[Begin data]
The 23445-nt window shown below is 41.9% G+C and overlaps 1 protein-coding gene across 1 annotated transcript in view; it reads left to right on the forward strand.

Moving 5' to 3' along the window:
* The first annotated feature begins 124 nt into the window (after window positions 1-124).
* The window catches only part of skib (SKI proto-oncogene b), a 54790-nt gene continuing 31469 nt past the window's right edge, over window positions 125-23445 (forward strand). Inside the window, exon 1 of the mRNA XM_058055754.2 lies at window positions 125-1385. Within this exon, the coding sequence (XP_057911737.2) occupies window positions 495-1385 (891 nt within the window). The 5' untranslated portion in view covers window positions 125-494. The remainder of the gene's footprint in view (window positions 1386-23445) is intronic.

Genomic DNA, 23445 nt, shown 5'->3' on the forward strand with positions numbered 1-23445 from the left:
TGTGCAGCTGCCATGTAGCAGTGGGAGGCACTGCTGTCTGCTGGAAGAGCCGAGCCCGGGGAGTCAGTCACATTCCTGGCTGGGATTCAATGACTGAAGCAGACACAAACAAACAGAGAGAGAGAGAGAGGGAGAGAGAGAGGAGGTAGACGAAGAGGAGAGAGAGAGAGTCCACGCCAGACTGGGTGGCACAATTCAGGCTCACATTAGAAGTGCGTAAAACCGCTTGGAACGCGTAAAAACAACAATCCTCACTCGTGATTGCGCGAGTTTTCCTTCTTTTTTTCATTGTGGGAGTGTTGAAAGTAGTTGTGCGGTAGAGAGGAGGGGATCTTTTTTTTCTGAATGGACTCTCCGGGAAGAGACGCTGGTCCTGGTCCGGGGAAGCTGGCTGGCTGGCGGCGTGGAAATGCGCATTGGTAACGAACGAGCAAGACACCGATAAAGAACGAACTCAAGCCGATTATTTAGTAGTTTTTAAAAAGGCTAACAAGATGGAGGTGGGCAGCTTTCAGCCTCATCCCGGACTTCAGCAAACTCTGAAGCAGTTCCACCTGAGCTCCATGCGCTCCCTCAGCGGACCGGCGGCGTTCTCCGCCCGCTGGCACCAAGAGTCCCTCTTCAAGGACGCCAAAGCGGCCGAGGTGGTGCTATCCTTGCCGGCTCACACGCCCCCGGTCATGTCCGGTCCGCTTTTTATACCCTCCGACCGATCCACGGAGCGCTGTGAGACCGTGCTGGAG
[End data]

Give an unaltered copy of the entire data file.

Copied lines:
The 23445-nt window shown below is 41.9% G+C and overlaps 1 protein-coding gene across 1 annotated transcript in view; it reads left to right on the forward strand.

Moving 5' to 3' along the window:
* The first annotated feature begins 124 nt into the window (after window positions 1-124).
* The window catches only part of skib (SKI proto-oncogene b), a 54790-nt gene continuing 31469 nt past the window's right edge, over window positions 125-23445 (forward strand). Inside the window, exon 1 of the mRNA XM_058055754.2 lies at window positions 125-1385. Within this exon, the coding sequence (XP_057911737.2) occupies window positions 495-1385 (891 nt within the window). The 5' untranslated portion in view covers window positions 125-494. The remainder of the gene's footprint in view (window positions 1386-23445) is intronic.

Genomic DNA, 23445 nt, shown 5'->3' on the forward strand with positions numbered 1-23445 from the left:
TGTGCAGCTGCCATGTAGCAGTGGGAGGCACTGCTGTCTGCTGGAAGAGCCGAGCCCGGGGAGTCAGTCACATTCCTGGCTGGGATTCAATGACTGAAGCAGACACAAACAAACAGAGAGAGAGAGAGAGGGAGAGAGAGAGGAGGTAGACGAAGAGGAGAGAGAGAGAGTCCACGCCAGACTGGGTGGCACAATTCAGGCTCACATTAGAAGTGCGTAAAACCGCTTGGAACGCGTAAAAACAACAATCCTCACTCGTGATTGCGCGAGTTTTCCTTCTTTTTTTCATTGTGGGAGTGTTGAAAGTAGTTGTGCGGTAGAGAGGAGGGGATCTTTTTTTTCTGAATGGACTCTCCGGGAAGAGACGCTGGTCCTGGTCCGGGGAAGCTGGCTGGCTGGCGGCGTGGAAATGCGCATTGGTAACGAACGAGCAAGACACCGATAAAGAACGAACTCAAGCCGATTATTTAGTAGTTTTTAAAAAGGCTAACAAGATGGAGGTGGGCAGCTTTCAGCCTCATCCCGGACTTCAGCAAACTCTGAAGCAGTTCCACCTGAGCTCCATGCGCTCCCTCAGCGGACCGGCGGCGTTCTCCGCCCGCTGGCACCAAGAGTCCCTCTTCAAGGACGCCAAAGCGGCCGAGGTGGTGCTATCCTTGCCGGCTCACACGCCCCCGGTCATGTCCGGTCCGCTTTTTATACCCTCCGACCGATCCACGGAGCGCTGTGAGACCGTGCTGGAG